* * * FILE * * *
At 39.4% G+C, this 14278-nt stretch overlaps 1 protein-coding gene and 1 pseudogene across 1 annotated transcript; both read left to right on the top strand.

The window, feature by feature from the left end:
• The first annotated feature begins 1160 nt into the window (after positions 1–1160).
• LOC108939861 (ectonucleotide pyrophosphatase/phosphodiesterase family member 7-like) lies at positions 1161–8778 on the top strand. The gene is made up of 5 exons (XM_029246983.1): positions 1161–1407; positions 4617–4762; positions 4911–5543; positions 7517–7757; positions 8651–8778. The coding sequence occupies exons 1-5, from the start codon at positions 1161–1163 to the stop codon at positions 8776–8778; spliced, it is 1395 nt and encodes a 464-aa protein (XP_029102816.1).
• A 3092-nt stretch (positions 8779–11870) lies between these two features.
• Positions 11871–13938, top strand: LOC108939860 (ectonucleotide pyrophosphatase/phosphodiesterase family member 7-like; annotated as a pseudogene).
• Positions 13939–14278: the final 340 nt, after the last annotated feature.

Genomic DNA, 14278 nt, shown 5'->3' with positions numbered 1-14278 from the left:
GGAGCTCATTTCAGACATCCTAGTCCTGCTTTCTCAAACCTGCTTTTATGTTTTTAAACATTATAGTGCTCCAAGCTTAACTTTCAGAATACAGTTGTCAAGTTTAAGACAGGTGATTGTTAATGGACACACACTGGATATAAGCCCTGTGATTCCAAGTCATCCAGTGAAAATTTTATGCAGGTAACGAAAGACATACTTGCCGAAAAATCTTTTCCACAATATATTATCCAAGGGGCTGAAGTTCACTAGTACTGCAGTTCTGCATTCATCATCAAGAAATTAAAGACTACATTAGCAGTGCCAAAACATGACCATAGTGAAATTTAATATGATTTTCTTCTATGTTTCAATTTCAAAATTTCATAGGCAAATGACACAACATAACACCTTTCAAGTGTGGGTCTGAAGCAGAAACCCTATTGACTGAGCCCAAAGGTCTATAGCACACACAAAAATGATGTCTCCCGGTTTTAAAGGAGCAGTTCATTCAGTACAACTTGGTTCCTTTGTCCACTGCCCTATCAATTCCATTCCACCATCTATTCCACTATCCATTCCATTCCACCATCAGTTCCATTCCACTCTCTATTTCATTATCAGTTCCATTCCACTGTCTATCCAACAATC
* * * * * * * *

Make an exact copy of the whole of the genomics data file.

At 39.4% G+C, this 14278-nt stretch overlaps 1 protein-coding gene and 1 pseudogene across 1 annotated transcript; both read left to right on the top strand.

The window, feature by feature from the left end:
• The first annotated feature begins 1160 nt into the window (after positions 1–1160).
• LOC108939861 (ectonucleotide pyrophosphatase/phosphodiesterase family member 7-like) lies at positions 1161–8778 on the top strand. The gene is made up of 5 exons (XM_029246983.1): positions 1161–1407; positions 4617–4762; positions 4911–5543; positions 7517–7757; positions 8651–8778. The coding sequence occupies exons 1-5, from the start codon at positions 1161–1163 to the stop codon at positions 8776–8778; spliced, it is 1395 nt and encodes a 464-aa protein (XP_029102816.1).
• A 3092-nt stretch (positions 8779–11870) lies between these two features.
• Positions 11871–13938, top strand: LOC108939860 (ectonucleotide pyrophosphatase/phosphodiesterase family member 7-like; annotated as a pseudogene).
• Positions 13939–14278: the final 340 nt, after the last annotated feature.

Genomic DNA, 14278 nt, shown 5'->3' with positions numbered 1-14278 from the left:
GGAGCTCATTTCAGACATCCTAGTCCTGCTTTCTCAAACCTGCTTTTATGTTTTTAAACATTATAGTGCTCCAAGCTTAACTTTCAGAATACAGTTGTCAAGTTTAAGACAGGTGATTGTTAATGGACACACACTGGATATAAGCCCTGTGATTCCAAGTCATCCAGTGAAAATTTTATGCAGGTAACGAAAGACATACTTGCCGAAAAATCTTTTCCACAATATATTATCCAAGGGGCTGAAGTTCACTAGTACTGCAGTTCTGCATTCATCATCAAGAAATTAAAGACTACATTAGCAGTGCCAAAACATGACCATAGTGAAATTTAATATGATTTTCTTCTATGTTTCAATTTCAAAATTTCATAGGCAAATGACACAACATAACACCTTTCAAGTGTGGGTCTGAAGCAGAAACCCTATTGACTGAGCCCAAAGGTCTATAGCACACACAAAAATGATGTCTCCCGGTTTTAAAGGAGCAGTTCATTCAGTACAACTTGGTTCCTTTGTCCACTGCCCTATCAATTCCATTCCACCATCTATTCCACTATCCATTCCATTCCACCATCAGTTCCATTCCACTCTCTATTTCATTATCAGTTCCATTCCACTGTCTATCCAACAATC